The Belgian designer Tom van der Borght scooped up the Première Vision Grand Prix at the 35th Festival d’Hyères today. His jubilant, theatrical men’s collection was praised by designer Jonathan Anderson, who presided over a jury that included, among others, consultant Amanda Harlech, model Kaia Gerber, sound maverick Michel Gaubert, photographer Tyler Mitchell, and last year’s Grand Prix winner, the Austrian designer Christoph Rumpf.
“What we really, really admired in the work of Tom van der Borght is that it was a totally new type of form, new type of shape, new type of commitment to a silhouette, and it was uncompromising,” Anderson said during a remote award ceremony. “And in this moment we are in, we as a jury believe that it was about starting this new decade with newness, this idea of originality.” Anderson continued: “It was not about looking at something for its automatic commercial sense. It was about the beauty within fashion, the handmade, the technique, and the risk in it. And I think Tom has really achieved something in what he has done and I think he will go on to do very well.”
Even seen via video, van der Borght’s collection had an uncanny glamour. Named “Seven Ways to be TVDB,” it was a densely embroidered and intarsia-ed tour de force, made from recycled climbing ropes, sequins, prints-on-polyester 3D space mesh, plastic leftovers, braided elastic, and plexitube weaving. The 42-year-old Van der Borght namechecked Björk in his press notes (alongside the visionary and performative designers Iris van Herpen, Craig Green, Viktor & Rolf, and Walter von Beirendonck), and any one of his concoctions would make a perfect stage costume for her.
The Grand Prix of the Jury Première Vision includes a €20,000 award, a collaborative project with the Chanel Métiers d’Art worth up to €20,000, and a fashion show at Mercedes-Benz Fashion Week Berlin. The Belgian designer’s work also appealed to the people of Hyères. They granted him their Public Prize.
A focus on craft and on the handmade, organic quality of execution in French designer Emma Bruschi’s work earned her the Chanel Métiers d’Art Prize. Bruschi collaborated with plumassier et parurier floral Lemarié to create a pair of whimsical earrings, which looked not unlike Native American dream catchers. “We were really taken aback by the workmanship [of Emma’s] earrings; they were fantastic,” said Anderson in his appraisal. “A really beautiful balance between wearable art and… the idea of generational information passing by—and we all wanted them.” Bruschi will be granted €20,000 by Chanel for the realization of a new design project, to be displayed at next year’s festival. Additionally, she received the Mercedes-Benz Fashion Grant for her men’s collection, Almanach, which acknowledged her work incorporating responsible and sustainable practices into the line. Guadeloupe’s Marvin M’Toumo, a graduate of HEAD Geneva Fashion School, was awarded the €20,000 Chloé Prize for reinterpreting the feminine silhouette of the brand in a shell-white three-piece pleated ensemble.
This year Paolo Roversi presided over Hyère’s photography jury, which in partnership with Chanel awarded a €20,000 grant to the Chinese-American photographer Guanyu Xu. “It was difficult to choose among so many talented photographers, but in the end the jury felt that Guanyu Xu’s work was the most relevant,” said Roversi, who likewise deliberated remotely from Paris. “His temporary photographic installations at his childhood home are an exploration of identity and a subversion of power structures that also reflect on the tremendous influence of images in shaping our public persona and our deepest desires. By reclaiming a space that has both formed and repressed him, Xu knowingly uses photography as a tool of resistance, creating his own reality and stating his freedom through art.”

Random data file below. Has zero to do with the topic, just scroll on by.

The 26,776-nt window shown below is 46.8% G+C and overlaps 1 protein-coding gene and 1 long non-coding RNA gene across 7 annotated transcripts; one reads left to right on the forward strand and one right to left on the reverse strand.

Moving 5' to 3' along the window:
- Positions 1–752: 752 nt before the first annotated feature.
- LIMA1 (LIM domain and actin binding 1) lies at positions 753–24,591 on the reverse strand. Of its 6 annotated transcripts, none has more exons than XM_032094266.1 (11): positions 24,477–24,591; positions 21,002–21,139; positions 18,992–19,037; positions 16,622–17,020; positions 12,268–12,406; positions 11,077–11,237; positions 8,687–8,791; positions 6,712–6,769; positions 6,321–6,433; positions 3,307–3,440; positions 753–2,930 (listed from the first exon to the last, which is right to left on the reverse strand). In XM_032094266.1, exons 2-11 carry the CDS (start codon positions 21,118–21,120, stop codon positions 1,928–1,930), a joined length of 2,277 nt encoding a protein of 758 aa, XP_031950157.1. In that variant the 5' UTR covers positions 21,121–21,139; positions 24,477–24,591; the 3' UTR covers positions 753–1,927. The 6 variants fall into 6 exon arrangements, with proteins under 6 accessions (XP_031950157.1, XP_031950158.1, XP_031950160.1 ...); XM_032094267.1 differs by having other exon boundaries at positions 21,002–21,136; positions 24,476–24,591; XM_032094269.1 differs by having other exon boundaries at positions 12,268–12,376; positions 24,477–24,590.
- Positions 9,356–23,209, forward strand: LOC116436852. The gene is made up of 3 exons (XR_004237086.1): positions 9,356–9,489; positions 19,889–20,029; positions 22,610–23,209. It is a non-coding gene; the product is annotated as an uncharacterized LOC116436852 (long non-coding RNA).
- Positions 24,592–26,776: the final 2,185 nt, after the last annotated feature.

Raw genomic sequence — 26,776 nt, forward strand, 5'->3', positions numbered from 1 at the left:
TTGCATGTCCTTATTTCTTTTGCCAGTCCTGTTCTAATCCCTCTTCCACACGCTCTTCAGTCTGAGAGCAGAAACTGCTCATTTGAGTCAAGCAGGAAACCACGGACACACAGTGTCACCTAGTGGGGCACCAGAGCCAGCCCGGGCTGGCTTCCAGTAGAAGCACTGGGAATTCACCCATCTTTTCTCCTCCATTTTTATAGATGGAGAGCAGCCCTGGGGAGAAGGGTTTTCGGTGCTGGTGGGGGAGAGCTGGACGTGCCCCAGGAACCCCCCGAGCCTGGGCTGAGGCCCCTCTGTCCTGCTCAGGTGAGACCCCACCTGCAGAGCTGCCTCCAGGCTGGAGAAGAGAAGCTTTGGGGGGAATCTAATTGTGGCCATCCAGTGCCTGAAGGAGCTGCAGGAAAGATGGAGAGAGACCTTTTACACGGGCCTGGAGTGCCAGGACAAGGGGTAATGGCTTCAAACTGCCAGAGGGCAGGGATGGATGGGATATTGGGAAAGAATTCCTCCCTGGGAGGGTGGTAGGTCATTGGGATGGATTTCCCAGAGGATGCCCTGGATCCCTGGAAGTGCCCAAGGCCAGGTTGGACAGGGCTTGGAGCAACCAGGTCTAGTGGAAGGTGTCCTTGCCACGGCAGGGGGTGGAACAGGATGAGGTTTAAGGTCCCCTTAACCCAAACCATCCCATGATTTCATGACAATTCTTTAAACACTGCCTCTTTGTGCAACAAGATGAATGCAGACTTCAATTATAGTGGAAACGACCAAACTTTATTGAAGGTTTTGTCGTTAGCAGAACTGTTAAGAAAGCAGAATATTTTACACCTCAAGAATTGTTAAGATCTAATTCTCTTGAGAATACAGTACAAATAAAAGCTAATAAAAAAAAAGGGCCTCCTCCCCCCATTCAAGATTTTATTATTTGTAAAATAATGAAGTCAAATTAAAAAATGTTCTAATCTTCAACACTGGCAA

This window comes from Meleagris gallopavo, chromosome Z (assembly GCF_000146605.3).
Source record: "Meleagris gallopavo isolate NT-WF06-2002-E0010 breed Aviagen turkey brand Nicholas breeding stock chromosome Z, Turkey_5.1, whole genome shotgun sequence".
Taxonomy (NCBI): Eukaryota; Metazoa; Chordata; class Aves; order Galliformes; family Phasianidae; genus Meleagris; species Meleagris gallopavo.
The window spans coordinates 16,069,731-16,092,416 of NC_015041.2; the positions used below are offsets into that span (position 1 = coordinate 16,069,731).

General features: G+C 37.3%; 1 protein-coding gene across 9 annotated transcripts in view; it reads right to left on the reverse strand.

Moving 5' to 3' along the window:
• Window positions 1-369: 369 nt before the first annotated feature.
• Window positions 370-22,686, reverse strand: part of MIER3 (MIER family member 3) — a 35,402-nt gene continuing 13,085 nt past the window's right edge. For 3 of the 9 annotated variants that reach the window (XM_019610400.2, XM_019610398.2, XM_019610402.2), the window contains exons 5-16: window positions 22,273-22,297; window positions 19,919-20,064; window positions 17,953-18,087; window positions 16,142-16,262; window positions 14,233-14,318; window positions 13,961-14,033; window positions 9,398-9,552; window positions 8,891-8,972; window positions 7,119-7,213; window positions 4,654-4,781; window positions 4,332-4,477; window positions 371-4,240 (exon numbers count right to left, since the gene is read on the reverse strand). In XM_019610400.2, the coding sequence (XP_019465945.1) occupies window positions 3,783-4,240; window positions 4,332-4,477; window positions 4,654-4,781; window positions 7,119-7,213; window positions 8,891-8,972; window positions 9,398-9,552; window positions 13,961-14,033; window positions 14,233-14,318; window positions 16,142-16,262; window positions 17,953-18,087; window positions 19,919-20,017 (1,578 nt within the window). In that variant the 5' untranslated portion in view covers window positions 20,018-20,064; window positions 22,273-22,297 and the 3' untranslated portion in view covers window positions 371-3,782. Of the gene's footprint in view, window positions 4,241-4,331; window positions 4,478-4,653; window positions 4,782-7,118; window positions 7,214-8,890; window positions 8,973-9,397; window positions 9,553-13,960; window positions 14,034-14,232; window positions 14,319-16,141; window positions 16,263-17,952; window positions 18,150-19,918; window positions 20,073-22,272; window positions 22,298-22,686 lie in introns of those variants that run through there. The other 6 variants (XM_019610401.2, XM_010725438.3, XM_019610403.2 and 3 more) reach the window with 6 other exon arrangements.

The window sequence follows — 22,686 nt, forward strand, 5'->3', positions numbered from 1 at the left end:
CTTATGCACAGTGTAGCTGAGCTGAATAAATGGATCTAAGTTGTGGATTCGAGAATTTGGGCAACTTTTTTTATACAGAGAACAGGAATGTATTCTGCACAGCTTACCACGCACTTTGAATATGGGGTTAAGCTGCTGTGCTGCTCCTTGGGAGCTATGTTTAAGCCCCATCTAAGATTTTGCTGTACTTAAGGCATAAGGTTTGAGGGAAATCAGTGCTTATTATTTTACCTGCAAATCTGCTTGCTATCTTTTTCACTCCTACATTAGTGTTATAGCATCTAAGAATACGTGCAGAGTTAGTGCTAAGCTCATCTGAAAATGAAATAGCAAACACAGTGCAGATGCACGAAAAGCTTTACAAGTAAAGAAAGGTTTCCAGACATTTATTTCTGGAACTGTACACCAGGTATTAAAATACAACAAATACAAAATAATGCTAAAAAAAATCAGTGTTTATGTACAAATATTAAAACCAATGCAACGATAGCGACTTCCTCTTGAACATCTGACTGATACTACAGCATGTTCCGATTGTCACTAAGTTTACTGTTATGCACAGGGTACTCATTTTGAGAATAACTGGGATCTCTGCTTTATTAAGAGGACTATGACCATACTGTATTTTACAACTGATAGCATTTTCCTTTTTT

The Hungarian photographer András Ladocsi was awarded the American Vintage Photography Prize, a grant of €15,000 to produce a fashion photoshoot. “Under András’s gaze,” said Roversi, “bodies and objects merge with the very material of photography—light. His mastery in the use of that very light makes each of his images a small treatise on poetics. The jury decided to give him the possibility of applying his aesthetics to the eclectic reality of fashion.”
The festival’s fashion accessories jury granted its Grand Prix to the French designers Ddiddue and Juana Etcheberry for their hat project, Reincarnation. They will also work on a collaborative project worth up to €20,000 with Chanel Métiers d’Art. The duo also received the Hermès Fashion Accessories Prize, a sum of €20,000 for the creation of a leather accessory piece.
The Festival d’Hyères, which turned 35th this year, took the restrictions of the pandemic rather gracefully. Even if it had been posponed from April to October, and the attendance had to be considerably reduced due to travel and safety restrictions (many attendees and editors had to follow the festival remotely, including this writer), spirits were high. “we obviously had to approach the festival in a different way than expected,” said Jean-Pierre Blanc, the festival’s founder. However, we have maintained the designers’ selection at the highest level. This was our priority, it hasn’t changed and that’s what counts.”